Finding the Right Asset Balance for Your Investing Goals
You can customize your portfolio of assets to reflect your unique goals, preferences, and risk tolerance at any given stage in your life.
Updated June 24, 2021 • 3 min read
All investments come with different risks and rewards. One way of trying to mitigate the investment risks inherent in any industry or sector is to have a diversified portfolio. Professional portfolio managers diversify, and so should you. Regardless of your specific situation and goals, a well-balanced portfolio could include a variety of assets ranging from stocks and bonds to commodities — and maybe even a crypto portfolio. So how do you find a mix of assets and financial instruments that’s right for you?
Why Asset Balance Is Critical
The global asset market — from stocks to crypto to gold to bonds — offers an incredible variety of assets to choose from when it comes to investing. Every single asset represents both an investment in the asset itself and an expectation of the market forces that will define its future. Both quantitatively and qualitatively, each asset represents a complex web of possibilities that correspond to its price in the market. Thus, it is optimal to diversify the risk you hold across asset classes and markets. The key to achieving this is asset balance in your portfolio of financial instruments.
A Balanced Portfolio Begins With Asset Allocation
A well-balanced portfolio is one key to successful long-term investing regardless of whether you have lots of capital in financial markets, or if the extent of your investments is simply your retirement plan. In all cases, building a diversified portfolio is the act of deciding what type and quantity of assets — stocks, bonds, exchange-traded funds (ETFs), crypto, or other assets — you want to hold. And this, in turn, is informed by your goals, resources, and tolerance for risk. Once you understand these factors, you’re ready to choose a blend of assets that reflects your preferences, degree of comfort with risk, and lifestyle.
For example, say you’re just out of college and you’ve landed a job with a firm that offers a 401(k) plan. You might want to take advantage of this investment vehicle to help save for your future, but you’re nervous because you’ve never invested before. In addition, while you might not know much about investing, you do know that you’ve never been one to take many chances. Based on these factors, you might opt for a more conservative portfolio mix that includes more bonds and Treasury bills, which are traditionally considered safer or less volatile than assets such as stocks or other alternatives. But, regardless of your financial goals or tolerance for risk, it often isn’t enough just to allocate your money to investments and leave them untouched (although for some, that may very well suffice).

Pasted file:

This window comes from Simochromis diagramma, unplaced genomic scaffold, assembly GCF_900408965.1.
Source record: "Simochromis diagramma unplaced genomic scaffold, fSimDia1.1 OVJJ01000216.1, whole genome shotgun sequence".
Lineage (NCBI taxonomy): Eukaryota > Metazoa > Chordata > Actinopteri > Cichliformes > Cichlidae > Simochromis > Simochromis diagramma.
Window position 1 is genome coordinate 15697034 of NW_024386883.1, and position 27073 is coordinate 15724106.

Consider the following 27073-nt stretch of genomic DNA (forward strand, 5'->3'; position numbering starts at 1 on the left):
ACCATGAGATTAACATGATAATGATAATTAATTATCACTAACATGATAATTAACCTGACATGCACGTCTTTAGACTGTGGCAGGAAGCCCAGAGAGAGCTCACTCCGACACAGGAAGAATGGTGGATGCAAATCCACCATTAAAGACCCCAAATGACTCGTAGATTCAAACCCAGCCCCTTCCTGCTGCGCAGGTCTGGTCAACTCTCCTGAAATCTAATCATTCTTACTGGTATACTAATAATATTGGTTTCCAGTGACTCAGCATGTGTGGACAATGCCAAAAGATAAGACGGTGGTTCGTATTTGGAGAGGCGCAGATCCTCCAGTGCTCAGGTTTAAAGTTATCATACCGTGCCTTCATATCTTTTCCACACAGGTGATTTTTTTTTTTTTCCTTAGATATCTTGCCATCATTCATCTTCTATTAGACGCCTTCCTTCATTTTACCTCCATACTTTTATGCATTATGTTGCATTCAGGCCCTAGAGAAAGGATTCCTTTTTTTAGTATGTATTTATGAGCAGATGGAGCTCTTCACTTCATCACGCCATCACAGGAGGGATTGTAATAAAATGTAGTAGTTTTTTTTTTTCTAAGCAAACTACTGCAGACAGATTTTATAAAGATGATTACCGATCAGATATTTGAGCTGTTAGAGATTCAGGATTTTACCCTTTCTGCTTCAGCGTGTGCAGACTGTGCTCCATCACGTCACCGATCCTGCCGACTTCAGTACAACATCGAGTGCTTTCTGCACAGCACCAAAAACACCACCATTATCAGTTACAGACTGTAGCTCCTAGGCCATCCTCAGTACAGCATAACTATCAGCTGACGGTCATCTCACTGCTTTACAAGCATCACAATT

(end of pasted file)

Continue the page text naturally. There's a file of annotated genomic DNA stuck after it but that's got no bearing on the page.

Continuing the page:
Rebalancing Your Diversified Portfolio Is a Continuous Process
Maintaining a balanced portfolio is an ongoing effort rather than a one-time action. Over time, a once-balanced portfolio can skew toward particular assets due to various market forces, which may unbalance your portfolio. Similarly, you may wish to update your holdings over time to reflect the evolution of your financial needs, preferences, and tolerance for risk. Rebalancing refers to the readjustment of your investment portfolio holdings by buying and selling certain assets to attain a desirable balance once again.
Most financial services professionals recommend rebalancing your portfolio on a bi-annual basis. Done too often, you may over-accommodate short-term market fluctuations that don’t really reflect your long-term earnings potential, and in turn, you could make hasty investment decisions. Choosing a predetermined time to regularly check your portfolio and reallocate assets according to medium-term movement is the most common portfolio rebalancing strategy. Another option is choosing to rebalance when your portfolio or certain assets achieve certain quantifiable metrics.
Asset Allocation Is Based on Your Age and Risk Tolerance
A widely acknowledged investment strategy is to tailor your tolerance for risk to your age. Generally, the younger you are, the more you might feel comfortable taking greater risks — and potentially reaping greater rewards — because you may not need to access the money you have invested for years to come, and may have time to recoup losses from risky investments over your lifetime. As you get older, your risk tolerance may go down as you seek investments that provide steady income and look to preserve the capital you’ve accumulated throughout your lifetime.
Setting a strategy is a good way to make sure you’re rebalancing your diversified portfolio based on a specific plan, rather than on emotions or short-term market fluctuations.
Should Your Asset Allocations Include a Crypto Portfolio Component?
As a new asset class, digital assets and cryptocurrencies will take time to integrate fully with the global economy — but they also have a number of advantages over traditional assets. Many cryptocurrencies are not correlated with stocks and bonds, which means that they can help diversify your portfolio and hedge against risk in traditional markets. They also have the potential to bring in remarkable returns, although of course this comes with increased risk and the resulting potential for losses. Ultimately, adding a crypto portfolio component for asset balance is a personal decision based on risk tolerance.
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